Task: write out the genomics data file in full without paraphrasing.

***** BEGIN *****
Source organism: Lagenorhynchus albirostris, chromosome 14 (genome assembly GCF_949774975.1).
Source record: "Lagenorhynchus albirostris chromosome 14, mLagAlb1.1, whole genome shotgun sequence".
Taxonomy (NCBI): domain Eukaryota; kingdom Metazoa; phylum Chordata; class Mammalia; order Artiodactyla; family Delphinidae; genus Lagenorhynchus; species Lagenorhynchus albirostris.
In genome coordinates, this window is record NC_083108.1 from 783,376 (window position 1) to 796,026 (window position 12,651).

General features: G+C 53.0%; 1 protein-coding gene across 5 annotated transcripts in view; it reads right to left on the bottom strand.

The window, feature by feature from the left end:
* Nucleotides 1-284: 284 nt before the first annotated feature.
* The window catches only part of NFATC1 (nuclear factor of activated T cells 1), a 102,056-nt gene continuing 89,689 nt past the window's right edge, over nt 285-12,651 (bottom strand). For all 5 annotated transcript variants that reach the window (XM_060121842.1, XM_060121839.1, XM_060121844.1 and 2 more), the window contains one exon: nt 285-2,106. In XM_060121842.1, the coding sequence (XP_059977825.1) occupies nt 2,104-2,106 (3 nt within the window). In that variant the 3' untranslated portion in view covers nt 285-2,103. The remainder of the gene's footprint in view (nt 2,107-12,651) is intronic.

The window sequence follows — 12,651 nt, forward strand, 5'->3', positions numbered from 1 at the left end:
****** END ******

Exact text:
Source organism: Lagenorhynchus albirostris, chromosome 14 (genome assembly GCF_949774975.1).
Source record: "Lagenorhynchus albirostris chromosome 14, mLagAlb1.1, whole genome shotgun sequence".
Taxonomy (NCBI): domain Eukaryota; kingdom Metazoa; phylum Chordata; class Mammalia; order Artiodactyla; family Delphinidae; genus Lagenorhynchus; species Lagenorhynchus albirostris.
In genome coordinates, this window is record NC_083108.1 from 783,376 (window position 1) to 796,026 (window position 12,651).

General features: G+C 53.0%; 1 protein-coding gene across 5 annotated transcripts in view; it reads right to left on the bottom strand.

The window, feature by feature from the left end:
* Nucleotides 1-284: 284 nt before the first annotated feature.
* The window catches only part of NFATC1 (nuclear factor of activated T cells 1), a 102,056-nt gene continuing 89,689 nt past the window's right edge, over nt 285-12,651 (bottom strand). For all 5 annotated transcript variants that reach the window (XM_060121842.1, XM_060121839.1, XM_060121844.1 and 2 more), the window contains one exon: nt 285-2,106. In XM_060121842.1, the coding sequence (XP_059977825.1) occupies nt 2,104-2,106 (3 nt within the window). In that variant the 3' untranslated portion in view covers nt 285-2,103. The remainder of the gene's footprint in view (nt 2,107-12,651) is intronic.

The window sequence follows — 12,651 nt, forward strand, 5'->3', positions numbered from 1 at the left end: